Cycling the beautiful Mosel River

 

Heritage Trail and Four Mounds, Dubuque, IA

Submitted by mag on Thu, 08/25/2016 - 15:35

After leaving the High Trestle area, we drove all the way across the state (BIG state!) to Dubuque where we stayed at the lovely Four Mounds BNB overlooking the vast Mississippi. As soon as we checked in, we went down to the Heritage Trail where were lucky to meet up with Kevin who is knowledgeable about the Heritage Trail, the town of Dubuque and Four Mounds where he is one of the volunteers. If you ever get a chance to go to Dubuque you'll be surprised at how interesting it is - it's worth a journey just because the river is so scenic and interesting with the constant stream of tugs and barges locking through there.  Kevin led us through a bunch of construction and the directed us where to have an early dinner at the Marina on the "Flood Wall"  (what we would call a levy.  We learned that Iowans have their own names for things... no one knew what we meant by "Trail Head"...  they call them "Access Points" in Iowa.)  Anyway after riding around on the flood wall and watching a bunch of barges lock through, we had a great dinner at the Marina.  

Four Mounds was a "Gentlemans' Farm" estate built by a wealthy Dubuque family named Burden high on a steep bluff overlooking the river.  The older buildings go way back to 1909. The "Grey House" looks a bit grim and formidable, but we lucked out by winding up in the White House, which was built for the son and his wife Elizabeth. It's a charming cottage with a great view of the river. We had Frindy's Room - the eldest daughter's and we think in one of the nicest rooms at Four Mounds. The first night we were the only people in the White House and had the run of the place... huge kitchen and porch and lovely rooms. Lots of family photos taken in the house - even Frindy's wedding in 1956.  All the daughters moved away and Elizabeth bequeathed the entire estate to Dubuque in 1982, but the city couldn't afford to maintain it properly. Frindy's son eventually returned to Dubuque and started a foundation to restore the estate and operate it as a BNB and conference center.  He also founded a number of other foundations, reviving old neighborhoods and teaching high school students how to restore old buildings - really changing the face of Dubuque.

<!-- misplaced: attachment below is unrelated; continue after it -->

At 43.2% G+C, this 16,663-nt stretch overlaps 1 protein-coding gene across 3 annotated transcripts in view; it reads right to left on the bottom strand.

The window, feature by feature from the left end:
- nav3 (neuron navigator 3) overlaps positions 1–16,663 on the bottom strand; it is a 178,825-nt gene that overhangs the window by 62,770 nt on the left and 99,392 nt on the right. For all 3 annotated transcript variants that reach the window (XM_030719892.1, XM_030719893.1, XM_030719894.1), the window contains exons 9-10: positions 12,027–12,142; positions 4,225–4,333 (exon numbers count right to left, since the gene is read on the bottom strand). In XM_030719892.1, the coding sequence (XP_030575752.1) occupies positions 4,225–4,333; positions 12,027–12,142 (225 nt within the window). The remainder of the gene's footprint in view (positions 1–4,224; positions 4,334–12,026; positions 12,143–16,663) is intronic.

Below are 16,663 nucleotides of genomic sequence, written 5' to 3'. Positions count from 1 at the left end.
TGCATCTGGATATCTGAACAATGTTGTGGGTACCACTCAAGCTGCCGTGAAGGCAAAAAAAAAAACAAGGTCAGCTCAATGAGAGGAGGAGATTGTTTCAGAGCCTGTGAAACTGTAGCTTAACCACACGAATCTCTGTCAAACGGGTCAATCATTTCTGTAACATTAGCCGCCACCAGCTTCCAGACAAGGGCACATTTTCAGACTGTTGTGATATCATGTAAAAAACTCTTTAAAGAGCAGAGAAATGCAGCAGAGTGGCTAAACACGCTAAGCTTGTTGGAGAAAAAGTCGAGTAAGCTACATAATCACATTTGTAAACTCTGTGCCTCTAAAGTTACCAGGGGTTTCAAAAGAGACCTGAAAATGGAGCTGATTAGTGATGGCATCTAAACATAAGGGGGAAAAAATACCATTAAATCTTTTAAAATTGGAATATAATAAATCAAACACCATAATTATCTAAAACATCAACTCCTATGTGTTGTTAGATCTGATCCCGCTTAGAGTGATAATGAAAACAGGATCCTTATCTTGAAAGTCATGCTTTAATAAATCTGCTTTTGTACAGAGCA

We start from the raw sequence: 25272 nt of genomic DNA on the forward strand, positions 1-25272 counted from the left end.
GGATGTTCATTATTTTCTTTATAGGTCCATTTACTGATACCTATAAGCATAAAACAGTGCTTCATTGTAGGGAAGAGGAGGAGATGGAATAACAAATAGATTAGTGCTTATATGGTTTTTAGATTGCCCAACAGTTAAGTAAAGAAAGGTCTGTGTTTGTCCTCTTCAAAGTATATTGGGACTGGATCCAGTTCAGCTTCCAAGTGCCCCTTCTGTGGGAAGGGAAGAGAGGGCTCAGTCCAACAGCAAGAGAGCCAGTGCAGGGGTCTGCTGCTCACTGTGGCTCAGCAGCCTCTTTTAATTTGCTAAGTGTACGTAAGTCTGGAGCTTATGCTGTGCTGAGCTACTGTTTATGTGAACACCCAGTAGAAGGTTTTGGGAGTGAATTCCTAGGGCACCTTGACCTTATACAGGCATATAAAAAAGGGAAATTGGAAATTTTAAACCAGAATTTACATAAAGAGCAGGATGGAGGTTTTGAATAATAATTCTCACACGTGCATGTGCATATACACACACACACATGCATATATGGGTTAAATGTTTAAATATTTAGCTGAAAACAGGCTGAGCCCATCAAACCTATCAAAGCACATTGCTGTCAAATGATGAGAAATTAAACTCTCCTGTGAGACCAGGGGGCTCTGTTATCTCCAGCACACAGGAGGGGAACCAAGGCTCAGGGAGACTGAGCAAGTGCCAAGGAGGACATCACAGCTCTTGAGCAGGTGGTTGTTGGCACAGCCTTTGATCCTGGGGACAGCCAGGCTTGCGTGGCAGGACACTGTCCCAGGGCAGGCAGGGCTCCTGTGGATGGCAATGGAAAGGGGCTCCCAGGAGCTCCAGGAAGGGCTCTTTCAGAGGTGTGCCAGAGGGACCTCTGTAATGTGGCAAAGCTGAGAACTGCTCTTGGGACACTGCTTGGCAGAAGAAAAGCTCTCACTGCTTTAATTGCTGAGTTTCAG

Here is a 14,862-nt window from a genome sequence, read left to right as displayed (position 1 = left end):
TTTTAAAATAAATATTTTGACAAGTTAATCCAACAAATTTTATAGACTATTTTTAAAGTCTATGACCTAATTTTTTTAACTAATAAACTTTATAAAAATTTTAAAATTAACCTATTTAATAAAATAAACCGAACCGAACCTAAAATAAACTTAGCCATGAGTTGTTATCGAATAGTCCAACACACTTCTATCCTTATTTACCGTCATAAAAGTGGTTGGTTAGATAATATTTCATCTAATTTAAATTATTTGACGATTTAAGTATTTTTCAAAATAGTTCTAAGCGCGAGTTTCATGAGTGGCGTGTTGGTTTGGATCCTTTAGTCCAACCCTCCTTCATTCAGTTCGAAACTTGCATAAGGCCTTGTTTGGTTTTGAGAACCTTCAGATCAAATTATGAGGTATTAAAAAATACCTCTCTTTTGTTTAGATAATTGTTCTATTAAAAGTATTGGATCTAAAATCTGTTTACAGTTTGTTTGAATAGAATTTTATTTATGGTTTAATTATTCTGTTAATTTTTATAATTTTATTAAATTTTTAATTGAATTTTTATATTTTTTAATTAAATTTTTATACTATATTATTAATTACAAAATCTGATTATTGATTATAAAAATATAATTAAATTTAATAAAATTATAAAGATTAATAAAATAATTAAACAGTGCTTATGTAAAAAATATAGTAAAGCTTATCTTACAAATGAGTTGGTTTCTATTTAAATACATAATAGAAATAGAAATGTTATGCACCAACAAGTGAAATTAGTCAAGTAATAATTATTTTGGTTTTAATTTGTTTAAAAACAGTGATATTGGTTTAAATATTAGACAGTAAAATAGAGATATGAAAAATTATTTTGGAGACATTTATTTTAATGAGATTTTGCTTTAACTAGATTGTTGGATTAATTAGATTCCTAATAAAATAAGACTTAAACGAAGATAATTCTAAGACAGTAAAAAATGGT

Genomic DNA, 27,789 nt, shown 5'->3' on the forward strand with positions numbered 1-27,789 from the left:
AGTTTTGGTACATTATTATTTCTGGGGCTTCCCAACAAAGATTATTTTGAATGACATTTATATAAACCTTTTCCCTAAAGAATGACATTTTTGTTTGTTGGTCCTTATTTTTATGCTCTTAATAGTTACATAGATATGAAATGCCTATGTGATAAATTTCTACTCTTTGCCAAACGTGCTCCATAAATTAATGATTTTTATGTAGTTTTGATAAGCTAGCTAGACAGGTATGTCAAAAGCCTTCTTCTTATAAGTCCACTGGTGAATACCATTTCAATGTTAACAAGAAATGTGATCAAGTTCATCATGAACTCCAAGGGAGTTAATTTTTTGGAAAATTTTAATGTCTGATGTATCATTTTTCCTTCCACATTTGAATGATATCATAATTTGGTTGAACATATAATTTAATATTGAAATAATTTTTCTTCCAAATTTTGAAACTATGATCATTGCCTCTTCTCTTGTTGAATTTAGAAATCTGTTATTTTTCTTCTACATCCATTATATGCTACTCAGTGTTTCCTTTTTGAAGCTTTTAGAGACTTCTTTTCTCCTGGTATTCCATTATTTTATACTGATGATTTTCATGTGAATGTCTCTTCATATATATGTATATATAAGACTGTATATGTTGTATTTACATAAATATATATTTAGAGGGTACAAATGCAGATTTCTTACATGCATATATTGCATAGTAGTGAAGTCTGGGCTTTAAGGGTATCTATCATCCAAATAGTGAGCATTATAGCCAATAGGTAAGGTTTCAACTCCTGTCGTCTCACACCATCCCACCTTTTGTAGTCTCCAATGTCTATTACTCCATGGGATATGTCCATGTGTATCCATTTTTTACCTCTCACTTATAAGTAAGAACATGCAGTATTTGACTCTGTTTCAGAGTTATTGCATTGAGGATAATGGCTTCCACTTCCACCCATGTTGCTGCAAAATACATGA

The next day we pedaled a good portion of the Heritage Trail which is very scenic, shady and interesting.  I had to take a break along the way to listen in on a Rails to Trails Webinar.  Friday had a rather long drive back to Michigan.  

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